Gather writer Joelle has been exploring different Mussar Principles. These Jewish Principles are based on finding and cultivating the characteristics of the divine that are imbued within ourselves with the goal of eventually projecting them outward, to reach our fullest potential, as we were created to by the divine. For each trait, there is a spectrum, and the goal is to find the middle path, between either extreme. Join her on her monthly journey.
There was something bothering me about gratitude, but I couldn’t quite put my finger on it. The books and the media, to name a few, tell us that we can be happier if only we would be more grateful. It makes sense that if we can choose to dwell on the abundance in our lives rather than the lack thereof, that we will see the world as a brighter place.
Indeed, this month I focused on gratitude – noticing it when I experienced it and practicing expressing it to others.
And in fact, this month, I did have a very cute gratitude experience. The phone at my office rang at 4:30 PM on a Friday, and since I was the only one left in the office, even though it’s not most of my job, I answered the call. It was a data user in need of assistance, and I did my best to help him and be friendly despite longing for the impending weekend. This data user was apparently so impressed at having an interaction with a government employee that was both competent and pleasant, he insisted that he tell my boss what an excellent job I had done. While on the one hand, I didn’t feel like my assistance merited such enthusiastic praise, I also was very touched by his gesture. And it made me think about how easy it could really be to make the extra effort to express gratitude to the people in our lives, whether they be people we are in intimate relationships with or those we’ll talk on the phone with for 10 minutes and never hear from again.
On my part, for my month of gratitude, I did make efforts to express gratitude to some individuals who had a big impact on my life, but to whom I never expressed that before. I did find that it was difficult to do. And while I expected there to be a warm fuzzy feeling going along with that expression, what I found was that it was more mixed. It does feel good to tell someone how grateful you are to have had them in your life and to have them reciprocate that feeling. But it feels less great when what meant a lot to you didn’t mean so much to the person it came from, and that happened. And it feels a lot less great to not get any response, and that also happened. But I feel that, despite the potential awkwardness, it’s better to say it, because it might lead to a moment of great connection. And also because it’s impossible to know how something grateful you say today can touch someone, even if they don’t know it then or express it to you in the moment. Like my data user interaction.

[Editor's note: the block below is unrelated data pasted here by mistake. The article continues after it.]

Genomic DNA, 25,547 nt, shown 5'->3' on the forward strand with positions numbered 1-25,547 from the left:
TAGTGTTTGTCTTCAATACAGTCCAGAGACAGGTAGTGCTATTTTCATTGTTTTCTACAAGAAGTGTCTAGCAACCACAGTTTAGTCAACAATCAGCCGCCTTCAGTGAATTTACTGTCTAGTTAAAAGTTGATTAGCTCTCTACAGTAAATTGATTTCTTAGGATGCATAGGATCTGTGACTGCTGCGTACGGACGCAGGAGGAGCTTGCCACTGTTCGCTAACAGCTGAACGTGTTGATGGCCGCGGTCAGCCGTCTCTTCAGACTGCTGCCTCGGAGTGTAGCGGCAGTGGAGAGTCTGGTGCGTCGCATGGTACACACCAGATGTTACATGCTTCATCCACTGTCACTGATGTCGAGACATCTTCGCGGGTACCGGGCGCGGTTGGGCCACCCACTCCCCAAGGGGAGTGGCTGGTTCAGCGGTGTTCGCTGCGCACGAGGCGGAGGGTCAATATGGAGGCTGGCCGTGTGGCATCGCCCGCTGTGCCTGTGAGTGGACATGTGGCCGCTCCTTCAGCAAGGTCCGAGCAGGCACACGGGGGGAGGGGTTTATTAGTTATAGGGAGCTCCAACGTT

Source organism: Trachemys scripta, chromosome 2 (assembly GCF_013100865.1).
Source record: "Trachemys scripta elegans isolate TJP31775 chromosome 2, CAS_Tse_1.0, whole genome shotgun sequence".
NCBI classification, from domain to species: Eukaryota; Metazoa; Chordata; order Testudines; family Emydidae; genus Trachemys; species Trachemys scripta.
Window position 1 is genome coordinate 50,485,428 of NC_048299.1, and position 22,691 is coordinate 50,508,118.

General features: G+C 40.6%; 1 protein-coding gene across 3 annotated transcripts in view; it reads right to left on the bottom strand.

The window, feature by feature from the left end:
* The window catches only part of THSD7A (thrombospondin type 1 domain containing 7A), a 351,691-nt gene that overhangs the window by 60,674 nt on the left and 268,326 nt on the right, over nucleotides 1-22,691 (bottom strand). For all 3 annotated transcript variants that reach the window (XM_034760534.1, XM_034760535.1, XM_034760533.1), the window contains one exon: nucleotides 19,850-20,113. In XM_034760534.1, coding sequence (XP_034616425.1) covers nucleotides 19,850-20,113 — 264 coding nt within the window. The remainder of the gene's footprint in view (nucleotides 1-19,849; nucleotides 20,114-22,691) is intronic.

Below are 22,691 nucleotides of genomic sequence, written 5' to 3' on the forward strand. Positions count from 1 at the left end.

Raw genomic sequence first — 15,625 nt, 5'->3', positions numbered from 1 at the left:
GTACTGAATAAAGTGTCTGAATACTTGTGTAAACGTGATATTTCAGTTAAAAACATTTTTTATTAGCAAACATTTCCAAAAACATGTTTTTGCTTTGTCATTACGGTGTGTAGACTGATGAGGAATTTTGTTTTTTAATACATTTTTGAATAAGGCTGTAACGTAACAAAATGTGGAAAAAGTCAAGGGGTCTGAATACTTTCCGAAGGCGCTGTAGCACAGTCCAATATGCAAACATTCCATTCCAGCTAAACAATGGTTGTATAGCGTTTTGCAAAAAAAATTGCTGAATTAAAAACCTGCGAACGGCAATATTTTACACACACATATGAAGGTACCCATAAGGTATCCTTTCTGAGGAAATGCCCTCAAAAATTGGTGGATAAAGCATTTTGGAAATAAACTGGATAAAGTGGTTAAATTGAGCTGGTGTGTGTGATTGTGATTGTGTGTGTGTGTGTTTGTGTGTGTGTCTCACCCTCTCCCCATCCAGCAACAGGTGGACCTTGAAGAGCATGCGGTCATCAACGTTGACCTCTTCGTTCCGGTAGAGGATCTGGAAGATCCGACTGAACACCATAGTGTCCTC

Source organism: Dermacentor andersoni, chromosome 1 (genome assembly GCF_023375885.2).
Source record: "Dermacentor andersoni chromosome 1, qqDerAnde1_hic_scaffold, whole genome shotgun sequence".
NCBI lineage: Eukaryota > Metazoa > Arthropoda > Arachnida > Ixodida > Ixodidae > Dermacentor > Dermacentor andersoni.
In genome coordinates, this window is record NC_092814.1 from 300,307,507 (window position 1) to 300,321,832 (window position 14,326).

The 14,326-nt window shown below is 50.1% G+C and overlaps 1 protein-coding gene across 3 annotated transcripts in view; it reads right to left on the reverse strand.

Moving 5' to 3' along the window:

So with all of those good take-aways, what could be bothersome about the idea of gratitude? As I sit here writing this, in a pretty good mood, it seems like a no-brainer, focusing on the positive and in turn feeling grateful makes logical sense. But in my own experience, the times when I’ve felt so awful, being implored to be grateful produced more harm than benefit. I have, after all, struggled with depression and anxiety to varying degrees throughout my life. And what I’ve found is that trying to ignore the negative just doesn’t work. And for someone to disregard your feelings by telling you to be grateful can feel like a slap in the face.
I remember in particular one time during a depressed episode when I went to Friday night shabbat services. I had always enjoyed participating in services, and I appreciated spending that time as an end to the week. But that particular week, as I sat by myself in services and read through the prayers we say, expressing such gratitude and joy, and I couldn’t help but feel completely left out, because it was not how I felt at all. And as I looked around and saw what felt like every couple embracing each other and staring lovingly into each other’s eyes, channeling in that moment the love and gratitude embodied in the prayers, I felt even more alone.
Having someone tell me to be grateful wasn’t going to fix my problem, nor was saying grateful words I didn’t feel. What I needed was someone to listen and be supportive, and it didn’t seem like there was anyone in my life that was going to be able to provide that for me, nor was it something I was going to find in that institution.
And so I conclude with a mixed message, that gratitude is worth pursuing to the extent that it can connect us with our feelings and with others, but overemphasizing the pursuit of gratitude can distance ourselves from others and isolate them.
So I think we can do better. I think we can do better in the Jewish community to create spaces where everyone feels welcomed and valued. I think we can do better to share with others how much we value them. And I think we can do better in acknowledging where people are at rather than telling them to look on the bright side because it is easier for us.
On that note, this coming month I will focus on compassion. I’ve found that in trying to be more patient and in exploring the limits of gratitude, the empathy that comes from being compassionate is key, so I am excited to see what I discover as I pursue it specifically this month. When have you had to summon compassion? When do you wish someone would have acted more compassionately toward you? Let me know below in the comments.
All comics drawn by Becky Schwartz.